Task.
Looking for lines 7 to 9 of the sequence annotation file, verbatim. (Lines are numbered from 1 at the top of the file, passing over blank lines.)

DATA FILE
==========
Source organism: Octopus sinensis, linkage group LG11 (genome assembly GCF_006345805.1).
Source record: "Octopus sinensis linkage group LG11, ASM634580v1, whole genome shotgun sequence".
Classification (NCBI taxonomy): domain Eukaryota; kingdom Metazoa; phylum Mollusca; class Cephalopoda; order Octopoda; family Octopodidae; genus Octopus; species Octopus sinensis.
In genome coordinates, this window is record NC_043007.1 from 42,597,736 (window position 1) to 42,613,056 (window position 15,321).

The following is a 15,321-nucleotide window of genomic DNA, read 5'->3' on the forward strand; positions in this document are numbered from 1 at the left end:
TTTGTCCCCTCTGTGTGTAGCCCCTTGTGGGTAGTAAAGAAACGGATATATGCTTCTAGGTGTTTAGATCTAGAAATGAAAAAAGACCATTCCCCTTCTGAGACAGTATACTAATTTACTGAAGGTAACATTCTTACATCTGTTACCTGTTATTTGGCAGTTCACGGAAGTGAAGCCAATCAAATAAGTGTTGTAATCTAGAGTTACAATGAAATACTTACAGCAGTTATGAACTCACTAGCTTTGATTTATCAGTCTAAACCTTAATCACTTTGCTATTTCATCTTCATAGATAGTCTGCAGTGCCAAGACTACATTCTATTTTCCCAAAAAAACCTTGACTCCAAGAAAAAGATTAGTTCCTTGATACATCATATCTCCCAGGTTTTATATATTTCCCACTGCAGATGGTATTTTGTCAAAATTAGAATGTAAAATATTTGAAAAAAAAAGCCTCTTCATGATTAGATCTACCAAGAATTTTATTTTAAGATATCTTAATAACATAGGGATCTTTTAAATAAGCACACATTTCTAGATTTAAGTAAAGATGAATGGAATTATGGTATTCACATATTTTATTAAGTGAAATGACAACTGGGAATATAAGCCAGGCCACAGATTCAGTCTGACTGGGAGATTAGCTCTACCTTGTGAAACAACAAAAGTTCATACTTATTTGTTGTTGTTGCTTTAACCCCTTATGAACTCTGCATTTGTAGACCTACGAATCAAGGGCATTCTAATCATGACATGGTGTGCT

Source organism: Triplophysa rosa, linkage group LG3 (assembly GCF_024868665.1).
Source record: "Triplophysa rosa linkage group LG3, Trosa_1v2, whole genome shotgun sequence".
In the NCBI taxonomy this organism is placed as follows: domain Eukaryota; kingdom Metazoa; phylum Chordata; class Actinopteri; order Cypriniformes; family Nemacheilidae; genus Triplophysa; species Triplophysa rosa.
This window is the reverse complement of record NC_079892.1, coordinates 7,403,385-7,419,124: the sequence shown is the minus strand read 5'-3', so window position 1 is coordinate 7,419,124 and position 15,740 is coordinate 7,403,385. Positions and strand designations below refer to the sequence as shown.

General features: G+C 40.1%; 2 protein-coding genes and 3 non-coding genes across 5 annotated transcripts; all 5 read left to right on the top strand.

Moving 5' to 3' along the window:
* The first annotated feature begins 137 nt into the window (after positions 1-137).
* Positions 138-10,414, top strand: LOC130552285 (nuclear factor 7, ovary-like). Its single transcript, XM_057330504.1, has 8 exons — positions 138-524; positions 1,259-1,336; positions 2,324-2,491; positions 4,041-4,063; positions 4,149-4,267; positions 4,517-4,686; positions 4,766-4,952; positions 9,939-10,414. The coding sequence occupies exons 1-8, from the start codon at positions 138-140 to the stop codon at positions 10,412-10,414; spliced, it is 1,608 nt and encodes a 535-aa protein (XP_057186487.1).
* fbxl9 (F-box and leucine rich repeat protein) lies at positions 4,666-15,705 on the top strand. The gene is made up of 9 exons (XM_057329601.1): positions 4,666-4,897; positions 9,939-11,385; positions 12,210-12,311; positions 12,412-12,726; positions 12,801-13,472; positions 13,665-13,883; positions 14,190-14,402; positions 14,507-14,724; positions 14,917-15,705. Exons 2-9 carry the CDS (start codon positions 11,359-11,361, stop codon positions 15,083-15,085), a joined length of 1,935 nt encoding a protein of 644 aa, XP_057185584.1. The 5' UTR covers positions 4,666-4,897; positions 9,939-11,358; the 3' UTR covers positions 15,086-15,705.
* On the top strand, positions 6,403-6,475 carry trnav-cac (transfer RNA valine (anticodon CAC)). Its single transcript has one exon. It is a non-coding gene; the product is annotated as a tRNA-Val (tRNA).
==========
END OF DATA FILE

Source organism: Triplophysa rosa, linkage group LG3 (assembly GCF_024868665.1).
Source record: "Triplophysa rosa linkage group LG3, Trosa_1v2, whole genome shotgun sequence".
In the NCBI taxonomy this organism is placed as follows: domain Eukaryota; kingdom Metazoa; phylum Chordata; class Actinopteri; order Cypriniformes; family Nemacheilidae; genus Triplophysa; species Triplophysa rosa.